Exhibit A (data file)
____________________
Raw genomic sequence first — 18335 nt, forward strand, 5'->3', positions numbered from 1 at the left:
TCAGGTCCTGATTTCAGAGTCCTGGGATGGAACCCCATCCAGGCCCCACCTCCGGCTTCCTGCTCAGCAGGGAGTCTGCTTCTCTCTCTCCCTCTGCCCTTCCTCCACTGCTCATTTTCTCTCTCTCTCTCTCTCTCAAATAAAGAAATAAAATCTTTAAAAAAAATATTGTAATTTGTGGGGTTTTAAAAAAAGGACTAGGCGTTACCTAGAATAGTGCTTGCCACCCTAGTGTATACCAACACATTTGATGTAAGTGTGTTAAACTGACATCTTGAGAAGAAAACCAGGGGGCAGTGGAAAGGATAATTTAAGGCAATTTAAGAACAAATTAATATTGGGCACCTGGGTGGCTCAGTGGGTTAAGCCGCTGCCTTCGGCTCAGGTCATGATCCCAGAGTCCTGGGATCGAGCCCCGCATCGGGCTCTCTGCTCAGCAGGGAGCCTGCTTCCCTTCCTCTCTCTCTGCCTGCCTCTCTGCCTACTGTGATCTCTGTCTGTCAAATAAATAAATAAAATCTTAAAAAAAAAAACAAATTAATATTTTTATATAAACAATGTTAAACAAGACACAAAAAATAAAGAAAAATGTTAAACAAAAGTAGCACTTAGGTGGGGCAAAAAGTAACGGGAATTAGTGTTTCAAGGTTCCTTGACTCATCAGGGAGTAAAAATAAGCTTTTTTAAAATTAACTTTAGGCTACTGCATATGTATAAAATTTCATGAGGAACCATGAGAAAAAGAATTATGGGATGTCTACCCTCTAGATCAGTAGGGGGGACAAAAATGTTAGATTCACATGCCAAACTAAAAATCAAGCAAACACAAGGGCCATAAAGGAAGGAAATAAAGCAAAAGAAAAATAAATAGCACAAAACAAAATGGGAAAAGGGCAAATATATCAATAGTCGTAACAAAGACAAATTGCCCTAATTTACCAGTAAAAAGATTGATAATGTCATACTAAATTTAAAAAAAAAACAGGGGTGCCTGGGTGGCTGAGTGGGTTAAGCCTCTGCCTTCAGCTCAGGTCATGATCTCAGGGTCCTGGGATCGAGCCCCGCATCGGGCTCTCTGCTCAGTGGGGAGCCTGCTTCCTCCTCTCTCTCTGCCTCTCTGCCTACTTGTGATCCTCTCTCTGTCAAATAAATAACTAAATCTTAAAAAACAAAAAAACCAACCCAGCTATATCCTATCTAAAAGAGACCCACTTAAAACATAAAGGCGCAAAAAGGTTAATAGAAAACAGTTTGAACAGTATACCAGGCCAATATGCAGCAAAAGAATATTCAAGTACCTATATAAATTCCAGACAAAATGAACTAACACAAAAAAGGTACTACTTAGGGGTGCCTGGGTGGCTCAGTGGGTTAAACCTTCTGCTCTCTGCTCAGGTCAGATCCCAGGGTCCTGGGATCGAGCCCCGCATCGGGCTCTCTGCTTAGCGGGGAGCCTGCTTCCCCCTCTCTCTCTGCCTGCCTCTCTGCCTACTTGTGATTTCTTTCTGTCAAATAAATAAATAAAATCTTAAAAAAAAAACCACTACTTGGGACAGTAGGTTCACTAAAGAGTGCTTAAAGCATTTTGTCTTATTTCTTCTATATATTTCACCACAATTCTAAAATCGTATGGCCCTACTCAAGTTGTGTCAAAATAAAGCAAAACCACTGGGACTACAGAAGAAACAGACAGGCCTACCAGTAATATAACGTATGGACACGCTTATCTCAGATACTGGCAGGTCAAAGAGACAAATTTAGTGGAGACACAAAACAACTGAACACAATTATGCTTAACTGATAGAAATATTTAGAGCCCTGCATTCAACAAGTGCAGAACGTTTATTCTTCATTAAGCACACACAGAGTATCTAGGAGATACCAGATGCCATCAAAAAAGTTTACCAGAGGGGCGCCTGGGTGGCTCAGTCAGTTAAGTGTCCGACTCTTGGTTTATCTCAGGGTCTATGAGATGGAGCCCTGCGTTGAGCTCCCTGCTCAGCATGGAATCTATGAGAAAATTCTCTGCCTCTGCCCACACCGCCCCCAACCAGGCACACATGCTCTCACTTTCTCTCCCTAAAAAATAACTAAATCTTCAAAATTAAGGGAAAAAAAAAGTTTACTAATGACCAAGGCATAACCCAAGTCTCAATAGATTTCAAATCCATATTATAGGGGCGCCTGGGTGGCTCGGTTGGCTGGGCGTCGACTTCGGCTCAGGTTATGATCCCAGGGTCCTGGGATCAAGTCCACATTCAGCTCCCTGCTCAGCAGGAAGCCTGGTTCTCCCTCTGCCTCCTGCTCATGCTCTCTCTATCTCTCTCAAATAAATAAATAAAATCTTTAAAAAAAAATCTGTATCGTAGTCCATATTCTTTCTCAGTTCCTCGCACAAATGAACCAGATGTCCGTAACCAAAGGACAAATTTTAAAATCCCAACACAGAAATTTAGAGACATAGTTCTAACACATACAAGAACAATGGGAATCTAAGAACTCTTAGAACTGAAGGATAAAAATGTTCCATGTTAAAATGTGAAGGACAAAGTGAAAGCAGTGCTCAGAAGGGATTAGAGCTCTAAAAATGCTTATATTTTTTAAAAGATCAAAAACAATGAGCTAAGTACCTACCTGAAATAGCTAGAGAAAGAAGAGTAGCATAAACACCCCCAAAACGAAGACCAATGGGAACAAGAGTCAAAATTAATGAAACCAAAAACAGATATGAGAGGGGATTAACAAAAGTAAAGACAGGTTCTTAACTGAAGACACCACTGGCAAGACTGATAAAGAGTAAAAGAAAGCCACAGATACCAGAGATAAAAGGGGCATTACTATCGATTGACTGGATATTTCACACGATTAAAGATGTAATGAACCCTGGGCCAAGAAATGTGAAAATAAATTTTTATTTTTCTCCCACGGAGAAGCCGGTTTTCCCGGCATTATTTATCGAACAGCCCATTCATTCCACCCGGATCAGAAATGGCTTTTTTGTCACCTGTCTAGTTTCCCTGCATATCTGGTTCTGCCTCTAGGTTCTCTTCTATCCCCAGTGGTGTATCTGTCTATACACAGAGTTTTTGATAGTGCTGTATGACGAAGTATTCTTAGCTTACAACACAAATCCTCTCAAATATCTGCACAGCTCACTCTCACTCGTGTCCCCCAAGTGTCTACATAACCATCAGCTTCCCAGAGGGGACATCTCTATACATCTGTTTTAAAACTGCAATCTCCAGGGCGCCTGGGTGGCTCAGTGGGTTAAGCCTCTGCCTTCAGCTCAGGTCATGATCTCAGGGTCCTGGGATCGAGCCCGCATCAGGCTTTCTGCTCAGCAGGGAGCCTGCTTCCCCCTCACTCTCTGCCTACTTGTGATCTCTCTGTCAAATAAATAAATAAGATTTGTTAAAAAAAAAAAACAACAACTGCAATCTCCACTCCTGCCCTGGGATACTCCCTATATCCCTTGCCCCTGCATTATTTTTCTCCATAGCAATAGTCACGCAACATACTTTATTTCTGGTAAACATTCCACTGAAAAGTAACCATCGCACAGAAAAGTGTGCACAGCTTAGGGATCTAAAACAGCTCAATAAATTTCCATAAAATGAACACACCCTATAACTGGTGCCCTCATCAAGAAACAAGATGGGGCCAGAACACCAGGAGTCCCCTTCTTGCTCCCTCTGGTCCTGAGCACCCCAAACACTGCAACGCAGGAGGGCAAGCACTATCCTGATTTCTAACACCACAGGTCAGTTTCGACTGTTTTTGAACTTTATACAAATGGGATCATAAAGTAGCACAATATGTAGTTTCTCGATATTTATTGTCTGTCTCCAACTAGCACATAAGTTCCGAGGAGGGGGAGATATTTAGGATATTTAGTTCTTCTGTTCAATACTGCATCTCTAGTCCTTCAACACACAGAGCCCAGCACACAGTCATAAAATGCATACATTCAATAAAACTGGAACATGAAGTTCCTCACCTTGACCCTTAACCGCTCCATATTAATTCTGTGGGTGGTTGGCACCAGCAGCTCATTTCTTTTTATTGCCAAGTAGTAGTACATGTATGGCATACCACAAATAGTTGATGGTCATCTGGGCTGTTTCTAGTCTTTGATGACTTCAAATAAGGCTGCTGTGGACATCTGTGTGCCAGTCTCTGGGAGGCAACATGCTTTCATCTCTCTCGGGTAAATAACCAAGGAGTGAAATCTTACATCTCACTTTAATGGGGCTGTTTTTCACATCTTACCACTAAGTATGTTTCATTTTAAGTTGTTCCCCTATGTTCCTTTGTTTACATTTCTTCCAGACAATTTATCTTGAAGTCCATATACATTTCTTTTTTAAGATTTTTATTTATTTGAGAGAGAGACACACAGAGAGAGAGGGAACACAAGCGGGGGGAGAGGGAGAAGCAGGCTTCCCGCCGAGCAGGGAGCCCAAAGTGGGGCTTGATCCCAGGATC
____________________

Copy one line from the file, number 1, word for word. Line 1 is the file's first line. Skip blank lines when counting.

Raw genomic sequence first — 18335 nt, forward strand, 5'->3', positions numbered from 1 at the left: